Data analyses and representations were performed within the statistical environment R. For metabolite measurements, all statistical analyses were performed on pre-processed, log-basis 2 transformed data and reported as such without back-transformation. Estimation of the LPS injection and time effects were computed by generalized least squares regression. Several specifications of the error term were allowed to include the longitudinal structure (i.e. order 1 autocorrelation, Gaussian and exponential spatial correlation structures with time as a continuous covariate) and to deal with potential time-dependent heteroscedasticity. Model selection followed the protocol of Zuur et al. [61]. Fixed effects under consideration were tested with Wald tests with the levels of significance (given as p in the text) adjusted according to Benjamini and Hochberg [62] to control the false discovery rate (FDR). By definition, FDR gives an estimate of proportion of wrongly rejected hypotheses among all significant hypotheses/metabolites selected for interpretation. For each question, distribution of the raw p-values is given in the supplementary materials. Metabolites below the FDR threshold stated in the text are selected for downstream reporting and post hoc testing where p-values are adjusted according to the Holm-Bonferroni method (expressed as q in the text). Unless stated, 95% confidence intervals for the statistic of interest are reported and graphed. Clinical parameters at baseline and the outcome of histology are reported as mean +/− standard deviation, and potential bias in the experimental design was assessed by means of two-sample t tests. Time-dependent changes for altered metabolites are described by the coefficients of the linear model and further grouped by hierarchical clustering using the absolute value of the Pearson correlation between coefficients as the similarity metric. This allows a compact and direct visualization of individual metabolite behavior without losing information about the magnitude of the changes and potential anti-correlation.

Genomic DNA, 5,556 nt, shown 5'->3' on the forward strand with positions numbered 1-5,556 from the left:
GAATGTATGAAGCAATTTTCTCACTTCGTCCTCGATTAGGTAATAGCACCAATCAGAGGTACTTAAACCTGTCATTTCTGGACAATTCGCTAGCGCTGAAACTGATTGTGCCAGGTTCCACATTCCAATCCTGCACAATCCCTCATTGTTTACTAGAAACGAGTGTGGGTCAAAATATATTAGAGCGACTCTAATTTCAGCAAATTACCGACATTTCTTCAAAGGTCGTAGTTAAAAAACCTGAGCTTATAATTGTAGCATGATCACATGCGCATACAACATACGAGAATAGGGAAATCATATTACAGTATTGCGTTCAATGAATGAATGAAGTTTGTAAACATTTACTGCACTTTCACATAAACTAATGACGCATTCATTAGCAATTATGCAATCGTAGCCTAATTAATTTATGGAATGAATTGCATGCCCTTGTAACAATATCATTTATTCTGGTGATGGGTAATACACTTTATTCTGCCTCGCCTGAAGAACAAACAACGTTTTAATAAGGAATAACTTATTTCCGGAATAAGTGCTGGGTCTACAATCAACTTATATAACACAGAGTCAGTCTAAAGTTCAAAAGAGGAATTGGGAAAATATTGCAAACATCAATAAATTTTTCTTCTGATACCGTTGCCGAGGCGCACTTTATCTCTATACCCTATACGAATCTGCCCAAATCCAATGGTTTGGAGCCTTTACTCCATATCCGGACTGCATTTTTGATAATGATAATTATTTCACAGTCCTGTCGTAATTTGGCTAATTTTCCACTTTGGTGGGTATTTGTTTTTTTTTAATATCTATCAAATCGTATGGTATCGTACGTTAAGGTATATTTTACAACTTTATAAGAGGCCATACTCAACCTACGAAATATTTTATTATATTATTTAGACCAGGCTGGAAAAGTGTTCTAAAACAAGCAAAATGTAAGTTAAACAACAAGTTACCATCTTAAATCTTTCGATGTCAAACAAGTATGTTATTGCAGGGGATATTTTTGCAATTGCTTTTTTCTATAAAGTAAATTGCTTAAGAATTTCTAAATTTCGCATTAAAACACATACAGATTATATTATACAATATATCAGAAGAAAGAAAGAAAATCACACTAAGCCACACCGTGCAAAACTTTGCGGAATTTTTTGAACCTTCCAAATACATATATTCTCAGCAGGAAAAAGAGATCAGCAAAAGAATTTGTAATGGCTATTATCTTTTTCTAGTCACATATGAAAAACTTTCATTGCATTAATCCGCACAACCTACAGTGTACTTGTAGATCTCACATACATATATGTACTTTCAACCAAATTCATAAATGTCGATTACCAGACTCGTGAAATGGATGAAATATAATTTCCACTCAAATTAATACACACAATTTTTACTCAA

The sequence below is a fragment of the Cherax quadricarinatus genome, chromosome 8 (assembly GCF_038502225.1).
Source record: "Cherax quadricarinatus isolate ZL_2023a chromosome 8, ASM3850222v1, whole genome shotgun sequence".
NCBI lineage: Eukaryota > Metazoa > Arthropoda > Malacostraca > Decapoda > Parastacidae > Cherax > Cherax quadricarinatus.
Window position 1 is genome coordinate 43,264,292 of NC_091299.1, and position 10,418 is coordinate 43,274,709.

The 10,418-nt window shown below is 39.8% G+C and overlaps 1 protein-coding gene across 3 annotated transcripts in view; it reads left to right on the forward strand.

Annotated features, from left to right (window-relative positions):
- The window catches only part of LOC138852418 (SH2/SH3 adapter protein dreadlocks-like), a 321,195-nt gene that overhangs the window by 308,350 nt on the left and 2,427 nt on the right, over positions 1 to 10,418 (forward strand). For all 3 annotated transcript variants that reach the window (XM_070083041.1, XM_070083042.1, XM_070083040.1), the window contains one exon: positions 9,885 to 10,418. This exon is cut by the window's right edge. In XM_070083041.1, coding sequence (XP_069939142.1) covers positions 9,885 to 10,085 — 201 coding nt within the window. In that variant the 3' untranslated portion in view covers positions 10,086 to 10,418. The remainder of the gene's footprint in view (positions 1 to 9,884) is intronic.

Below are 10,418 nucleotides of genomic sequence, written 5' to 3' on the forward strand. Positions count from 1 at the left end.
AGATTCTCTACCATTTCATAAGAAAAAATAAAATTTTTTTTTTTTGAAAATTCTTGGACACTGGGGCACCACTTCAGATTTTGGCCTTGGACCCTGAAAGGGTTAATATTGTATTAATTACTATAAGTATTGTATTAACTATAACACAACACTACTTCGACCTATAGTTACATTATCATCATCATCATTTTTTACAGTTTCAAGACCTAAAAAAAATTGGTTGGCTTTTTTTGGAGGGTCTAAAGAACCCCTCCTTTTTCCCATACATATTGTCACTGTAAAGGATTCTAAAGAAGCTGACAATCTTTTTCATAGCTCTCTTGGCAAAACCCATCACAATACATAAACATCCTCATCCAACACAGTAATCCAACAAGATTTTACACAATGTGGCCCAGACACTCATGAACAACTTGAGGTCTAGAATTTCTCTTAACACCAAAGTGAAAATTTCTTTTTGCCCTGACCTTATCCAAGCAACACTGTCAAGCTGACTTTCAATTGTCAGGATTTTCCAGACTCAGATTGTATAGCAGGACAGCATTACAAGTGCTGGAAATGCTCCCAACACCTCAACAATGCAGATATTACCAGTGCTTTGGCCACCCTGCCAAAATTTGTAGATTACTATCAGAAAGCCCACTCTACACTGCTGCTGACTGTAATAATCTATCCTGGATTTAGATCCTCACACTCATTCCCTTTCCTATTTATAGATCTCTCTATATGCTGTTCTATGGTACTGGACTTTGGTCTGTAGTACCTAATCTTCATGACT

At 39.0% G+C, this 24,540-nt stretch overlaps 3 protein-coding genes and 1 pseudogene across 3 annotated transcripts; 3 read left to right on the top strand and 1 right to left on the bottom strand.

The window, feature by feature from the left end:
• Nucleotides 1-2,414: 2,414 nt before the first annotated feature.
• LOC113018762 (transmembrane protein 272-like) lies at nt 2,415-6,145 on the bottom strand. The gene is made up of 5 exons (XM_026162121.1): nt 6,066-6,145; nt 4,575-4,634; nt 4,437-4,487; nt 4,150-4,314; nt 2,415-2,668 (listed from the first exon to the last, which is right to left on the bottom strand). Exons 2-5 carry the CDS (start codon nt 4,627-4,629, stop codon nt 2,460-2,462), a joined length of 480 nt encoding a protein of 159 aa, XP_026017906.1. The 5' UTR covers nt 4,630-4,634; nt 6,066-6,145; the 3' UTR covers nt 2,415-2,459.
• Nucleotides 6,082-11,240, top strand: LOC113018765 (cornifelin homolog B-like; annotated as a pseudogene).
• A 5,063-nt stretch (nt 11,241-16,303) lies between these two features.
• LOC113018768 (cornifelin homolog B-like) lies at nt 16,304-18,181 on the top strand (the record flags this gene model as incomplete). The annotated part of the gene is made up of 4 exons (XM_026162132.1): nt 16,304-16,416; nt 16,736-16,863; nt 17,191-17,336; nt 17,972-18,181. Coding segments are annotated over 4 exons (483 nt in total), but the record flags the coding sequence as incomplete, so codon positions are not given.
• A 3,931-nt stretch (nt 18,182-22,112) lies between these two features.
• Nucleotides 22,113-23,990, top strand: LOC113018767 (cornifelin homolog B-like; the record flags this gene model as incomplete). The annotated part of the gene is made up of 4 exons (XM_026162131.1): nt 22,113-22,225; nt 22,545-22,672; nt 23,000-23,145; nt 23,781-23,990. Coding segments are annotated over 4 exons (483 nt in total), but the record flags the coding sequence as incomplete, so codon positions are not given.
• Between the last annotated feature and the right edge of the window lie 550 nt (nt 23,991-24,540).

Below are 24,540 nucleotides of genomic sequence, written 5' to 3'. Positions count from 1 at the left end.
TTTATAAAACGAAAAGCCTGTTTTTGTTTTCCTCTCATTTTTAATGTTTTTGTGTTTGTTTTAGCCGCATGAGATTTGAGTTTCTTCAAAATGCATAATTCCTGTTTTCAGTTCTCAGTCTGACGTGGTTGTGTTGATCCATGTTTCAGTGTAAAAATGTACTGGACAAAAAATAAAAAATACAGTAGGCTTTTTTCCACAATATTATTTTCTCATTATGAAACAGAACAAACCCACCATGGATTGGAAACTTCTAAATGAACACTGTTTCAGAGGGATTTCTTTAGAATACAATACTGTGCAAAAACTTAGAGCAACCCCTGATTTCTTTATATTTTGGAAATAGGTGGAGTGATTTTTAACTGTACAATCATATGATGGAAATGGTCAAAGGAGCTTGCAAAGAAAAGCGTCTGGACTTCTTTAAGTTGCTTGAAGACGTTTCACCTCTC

Supporting Information

Figure S1.

Base deficit and pH over the course of the experiment. Mean and 95% confidence intervals are given for the LPS (thick line) and control (dashed line) groups. Significance summarized as: + = q0.2; * = q0.05; ** = q0.001.